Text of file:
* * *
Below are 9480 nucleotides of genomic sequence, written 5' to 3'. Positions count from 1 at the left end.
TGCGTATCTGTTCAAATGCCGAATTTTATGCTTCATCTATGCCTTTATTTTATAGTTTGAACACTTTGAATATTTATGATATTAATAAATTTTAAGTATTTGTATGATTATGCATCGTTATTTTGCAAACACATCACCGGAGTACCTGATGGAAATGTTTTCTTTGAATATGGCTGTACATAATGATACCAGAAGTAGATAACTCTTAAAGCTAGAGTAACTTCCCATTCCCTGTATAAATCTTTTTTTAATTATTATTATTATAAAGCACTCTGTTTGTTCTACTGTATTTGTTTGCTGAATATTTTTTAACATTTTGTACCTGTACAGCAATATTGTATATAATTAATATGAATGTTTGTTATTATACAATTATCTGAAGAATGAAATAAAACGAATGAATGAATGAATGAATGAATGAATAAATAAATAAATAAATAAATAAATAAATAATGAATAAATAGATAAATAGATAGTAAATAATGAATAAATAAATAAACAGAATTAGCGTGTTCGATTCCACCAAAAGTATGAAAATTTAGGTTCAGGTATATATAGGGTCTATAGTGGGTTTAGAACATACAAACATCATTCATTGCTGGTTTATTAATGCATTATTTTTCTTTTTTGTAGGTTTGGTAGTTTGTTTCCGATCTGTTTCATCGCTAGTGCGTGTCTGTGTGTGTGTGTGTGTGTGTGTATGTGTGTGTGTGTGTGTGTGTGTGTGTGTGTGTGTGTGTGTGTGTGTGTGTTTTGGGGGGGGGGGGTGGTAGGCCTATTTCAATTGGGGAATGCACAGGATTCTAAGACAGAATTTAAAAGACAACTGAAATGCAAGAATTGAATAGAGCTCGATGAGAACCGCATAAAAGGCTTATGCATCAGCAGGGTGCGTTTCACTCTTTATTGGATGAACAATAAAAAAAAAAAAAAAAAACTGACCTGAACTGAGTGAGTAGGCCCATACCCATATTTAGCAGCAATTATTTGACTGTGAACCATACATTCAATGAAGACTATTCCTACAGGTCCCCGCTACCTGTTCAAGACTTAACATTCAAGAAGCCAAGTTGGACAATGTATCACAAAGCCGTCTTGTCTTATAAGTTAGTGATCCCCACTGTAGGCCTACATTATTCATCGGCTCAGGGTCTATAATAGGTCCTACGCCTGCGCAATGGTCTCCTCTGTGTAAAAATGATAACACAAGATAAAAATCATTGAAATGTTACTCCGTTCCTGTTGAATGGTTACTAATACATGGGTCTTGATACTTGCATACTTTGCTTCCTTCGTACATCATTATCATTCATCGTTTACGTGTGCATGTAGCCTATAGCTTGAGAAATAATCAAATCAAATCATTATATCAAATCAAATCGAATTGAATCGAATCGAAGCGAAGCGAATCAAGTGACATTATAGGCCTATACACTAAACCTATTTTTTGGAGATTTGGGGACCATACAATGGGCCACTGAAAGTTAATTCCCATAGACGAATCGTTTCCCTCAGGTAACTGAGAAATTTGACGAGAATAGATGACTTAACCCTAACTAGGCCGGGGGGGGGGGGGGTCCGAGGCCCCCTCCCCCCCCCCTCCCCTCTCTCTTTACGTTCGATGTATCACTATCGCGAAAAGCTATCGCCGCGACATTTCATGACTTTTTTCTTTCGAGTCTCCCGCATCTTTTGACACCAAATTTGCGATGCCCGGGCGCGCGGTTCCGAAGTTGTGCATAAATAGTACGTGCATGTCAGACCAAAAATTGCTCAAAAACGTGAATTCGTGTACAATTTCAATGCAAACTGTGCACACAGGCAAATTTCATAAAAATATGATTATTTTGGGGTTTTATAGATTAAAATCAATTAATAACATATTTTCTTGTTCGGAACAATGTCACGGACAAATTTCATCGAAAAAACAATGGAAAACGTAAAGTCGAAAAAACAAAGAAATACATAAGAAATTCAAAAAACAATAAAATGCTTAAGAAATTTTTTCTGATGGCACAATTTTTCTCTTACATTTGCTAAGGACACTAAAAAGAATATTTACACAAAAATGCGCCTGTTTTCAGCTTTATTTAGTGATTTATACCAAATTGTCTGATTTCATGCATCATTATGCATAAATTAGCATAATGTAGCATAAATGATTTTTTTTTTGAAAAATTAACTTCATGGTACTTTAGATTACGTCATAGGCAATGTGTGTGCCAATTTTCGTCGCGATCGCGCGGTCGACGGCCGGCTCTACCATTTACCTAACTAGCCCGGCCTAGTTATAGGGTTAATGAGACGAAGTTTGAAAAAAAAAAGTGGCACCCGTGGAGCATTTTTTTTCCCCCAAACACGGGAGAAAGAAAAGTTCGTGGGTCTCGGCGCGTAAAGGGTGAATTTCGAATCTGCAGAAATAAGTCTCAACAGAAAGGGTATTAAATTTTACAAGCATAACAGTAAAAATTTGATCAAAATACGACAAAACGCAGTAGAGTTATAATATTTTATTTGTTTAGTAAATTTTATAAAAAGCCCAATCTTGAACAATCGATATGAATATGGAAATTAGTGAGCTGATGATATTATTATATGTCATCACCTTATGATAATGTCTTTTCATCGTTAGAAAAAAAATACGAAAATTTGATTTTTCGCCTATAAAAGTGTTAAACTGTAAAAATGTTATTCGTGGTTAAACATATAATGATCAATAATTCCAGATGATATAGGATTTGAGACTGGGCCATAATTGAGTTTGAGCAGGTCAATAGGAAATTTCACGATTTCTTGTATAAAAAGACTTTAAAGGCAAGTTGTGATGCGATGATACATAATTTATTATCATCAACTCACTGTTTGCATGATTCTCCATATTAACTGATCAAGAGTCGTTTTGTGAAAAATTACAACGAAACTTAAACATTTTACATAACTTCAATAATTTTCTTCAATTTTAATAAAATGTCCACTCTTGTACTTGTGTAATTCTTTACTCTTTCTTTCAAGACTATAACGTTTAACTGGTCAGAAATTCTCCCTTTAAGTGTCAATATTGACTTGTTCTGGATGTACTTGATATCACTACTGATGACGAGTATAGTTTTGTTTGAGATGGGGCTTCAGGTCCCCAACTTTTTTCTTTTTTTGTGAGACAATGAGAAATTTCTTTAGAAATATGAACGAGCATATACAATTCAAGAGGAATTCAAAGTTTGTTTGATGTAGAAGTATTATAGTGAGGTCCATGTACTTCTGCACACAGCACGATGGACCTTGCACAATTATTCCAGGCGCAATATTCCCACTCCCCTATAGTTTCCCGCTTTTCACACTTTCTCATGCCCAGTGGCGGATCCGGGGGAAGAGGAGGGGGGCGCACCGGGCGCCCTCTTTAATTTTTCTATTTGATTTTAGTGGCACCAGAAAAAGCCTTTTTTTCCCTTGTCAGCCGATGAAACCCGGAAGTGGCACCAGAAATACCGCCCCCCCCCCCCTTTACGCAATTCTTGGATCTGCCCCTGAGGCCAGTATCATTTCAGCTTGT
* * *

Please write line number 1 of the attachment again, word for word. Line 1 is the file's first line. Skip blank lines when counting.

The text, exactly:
Below are 9480 nucleotides of genomic sequence, written 5' to 3'. Positions count from 1 at the left end.